Analog signals and digital signals
Analog signals and digital signals
A signal is any time-varying physical quantity— voltage, light beam, sound wave, or other—that is used to convey information. Analog signals are so-called because they convey information by analogy (i.e., by mimicking the behavior of some other quantity). Digital signals convey information by assuming a series of distinct states symbolizing numbers (digits). Both analog and digital signals are essential to modern communications and computing, but the greater simplicity and generality of digital signaling has encouraged an increasing reliance on digital devices in recent decades.
An analog signal varies in step with some other physical phenomenon, acting as an analog to or model of it. For example, the electrical signal produced by a microphone is an analog of the sound waves impinging on the mike.
The term analog is also commonly used to denote any smoothly varying waveform, even one (e.g., the voltage available from an AC power outlet) that does not convey information. Any waveform that is continuous in both time and amplitude is an analog waveform, while an analog waveform that happens to convey information is an analog signal.
The elemental or archetypal analog signal is a sinusoidal wave or sinusoid, because any analog signal can be viewed as a sum of sinusoids of different frequencies that have been variously shifted in time and magnified in amplitude. The rapidity with which a sinusoid repeats its cycle (one crest plus one dip) is termed its frequency. A plot of the frequencies and amplitudes of all the sinusoids that would be needed to build up a given analog waveform depicts its frequency content, or spectrum. Processing of analog signals consists largely of altering their spectra. For example, turning up the treble on a stereo system selectively amplifies the high-frequency part of the music’s spectrum.
Digital signals convey discrete symbols that are usually interpreted as digits. For example, a voltage that signals the numbers 1 through N by shifting between N distinct levels is a digital signal, and so is a sinusoid that signals N digits by shifting between N distinct frequencies or amplitudes. (The latter would be analog as regards its waveform, but digital as regards its signaling strategy.)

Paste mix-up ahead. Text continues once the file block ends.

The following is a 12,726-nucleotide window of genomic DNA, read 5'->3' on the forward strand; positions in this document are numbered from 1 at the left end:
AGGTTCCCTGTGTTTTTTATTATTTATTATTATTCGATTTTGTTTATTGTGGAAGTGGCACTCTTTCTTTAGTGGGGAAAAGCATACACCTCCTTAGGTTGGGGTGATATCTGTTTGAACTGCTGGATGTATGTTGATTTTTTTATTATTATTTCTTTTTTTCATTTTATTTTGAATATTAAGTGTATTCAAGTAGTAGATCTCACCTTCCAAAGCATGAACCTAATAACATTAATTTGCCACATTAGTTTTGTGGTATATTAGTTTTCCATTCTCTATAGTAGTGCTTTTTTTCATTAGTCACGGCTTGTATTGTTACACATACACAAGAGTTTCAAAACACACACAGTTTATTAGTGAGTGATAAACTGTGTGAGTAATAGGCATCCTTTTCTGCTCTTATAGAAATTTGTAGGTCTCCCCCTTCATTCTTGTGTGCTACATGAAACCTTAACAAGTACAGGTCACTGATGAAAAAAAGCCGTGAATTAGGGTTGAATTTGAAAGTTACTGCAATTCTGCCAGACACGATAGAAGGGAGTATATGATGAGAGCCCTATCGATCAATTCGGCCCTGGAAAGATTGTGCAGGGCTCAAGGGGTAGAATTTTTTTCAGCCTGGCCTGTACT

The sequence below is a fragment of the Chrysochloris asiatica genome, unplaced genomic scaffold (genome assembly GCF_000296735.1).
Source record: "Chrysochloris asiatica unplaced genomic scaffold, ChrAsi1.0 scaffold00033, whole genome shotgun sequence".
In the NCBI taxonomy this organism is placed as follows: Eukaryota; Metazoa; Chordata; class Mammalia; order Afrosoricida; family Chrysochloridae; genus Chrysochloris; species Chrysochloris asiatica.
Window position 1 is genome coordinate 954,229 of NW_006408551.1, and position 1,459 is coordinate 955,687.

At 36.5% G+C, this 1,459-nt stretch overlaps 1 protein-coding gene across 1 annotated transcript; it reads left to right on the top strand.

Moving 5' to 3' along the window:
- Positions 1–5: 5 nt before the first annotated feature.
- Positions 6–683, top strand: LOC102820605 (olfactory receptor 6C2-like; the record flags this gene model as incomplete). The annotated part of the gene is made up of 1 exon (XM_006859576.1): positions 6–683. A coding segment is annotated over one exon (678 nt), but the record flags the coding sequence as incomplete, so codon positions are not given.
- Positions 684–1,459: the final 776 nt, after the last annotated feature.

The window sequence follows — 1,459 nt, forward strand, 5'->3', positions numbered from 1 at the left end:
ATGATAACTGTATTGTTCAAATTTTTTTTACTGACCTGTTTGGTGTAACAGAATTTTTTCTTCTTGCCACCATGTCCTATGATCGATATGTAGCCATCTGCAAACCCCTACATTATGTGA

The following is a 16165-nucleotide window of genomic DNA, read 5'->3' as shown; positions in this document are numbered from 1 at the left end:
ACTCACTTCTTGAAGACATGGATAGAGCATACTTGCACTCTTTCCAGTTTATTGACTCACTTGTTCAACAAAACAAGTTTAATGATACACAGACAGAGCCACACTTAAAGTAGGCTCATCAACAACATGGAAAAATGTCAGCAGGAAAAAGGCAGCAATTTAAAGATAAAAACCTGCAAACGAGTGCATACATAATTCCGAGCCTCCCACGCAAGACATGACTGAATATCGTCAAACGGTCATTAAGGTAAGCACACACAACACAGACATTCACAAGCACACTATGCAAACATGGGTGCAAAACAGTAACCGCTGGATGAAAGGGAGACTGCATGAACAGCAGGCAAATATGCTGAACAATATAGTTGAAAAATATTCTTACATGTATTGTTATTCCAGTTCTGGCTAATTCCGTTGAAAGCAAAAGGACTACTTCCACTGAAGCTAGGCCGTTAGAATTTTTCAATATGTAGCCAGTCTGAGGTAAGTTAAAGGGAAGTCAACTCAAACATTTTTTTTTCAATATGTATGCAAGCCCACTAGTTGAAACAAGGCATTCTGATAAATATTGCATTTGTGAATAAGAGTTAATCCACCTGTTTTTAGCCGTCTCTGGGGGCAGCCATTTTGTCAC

Most digital signals are binary; that is, they signal the digits 0 and 1 by shifting between two distinct physical states (e.g., a high voltage and a low voltage). Each 0 or 1 is a bit (binary digit). Other numbers are communicated by transmitting “words,” bundles of 0s and 1s, either bit by bit along a single channel or in parallel (as by N wires all signaling at the same time). Typical word lengths are: 24 =16, 25 =32, and 26 = 64 bits.
Although the term digital emphasizes the use of a finite number of signal states to communicate digits, it is really the use of such signals to convey symbols that makes digital signals uniquely useful. Whether the two states of a binary signal represent 0 and 1, Yes and No, “first half of alphabet” and “second half of alphabet,” or any other pair of meanings is entirely up to the human designer. In principle, it is possible to use analog signals the same way, but in practice it is quite awkward to do so.
Another feature of virtually all digital systems is that all signals in the system change state (low to high, high to low) at frequent, regularly spaced instants. These system-wide changes of state are governed by a central timing device, or system clock. The system clock in a modern digital device may change state millions or billions of times per second.
Because most physical quantities can be described by measurements, and because any measurement can be represented by a sufficiently long series of 0s and 1s, it is possible to transfer some of the information in any analog signal to a digital signal. In fact, according to the Nyquist sampling theorem, sufficiently precise measurements of an analog waveform made at twice or more the maximum frequency present in that waveform will preserve all its information. Digital signals can, conversely, be converted to analog signals by using them as inputs to a device whose output shifts smoothly between a series of voltages (or other physical states) as directed by a changing set of input bits. Analog-to-digital conversion is performed, for example, when a digital compact disc (CD) is recorded from a live audio source, and digital-to-analog conversion is performed when a CD is played back over an audio system.
Couch, Leon W. Digital & Analog Communication Systems. 7th ed. Upper Saddle River, NJ: Prentice Hall, 2006.
Haykin, Simon. An Introduction to Analog and Digital Communication. New York: John Wiley & Sons, 2006.
Sklar, Bernard. Digital Communications: Fundamentals and Applications. 2nd ed. Englewood Cliffs, NJ: Prentice-Hall, Inc., 2001.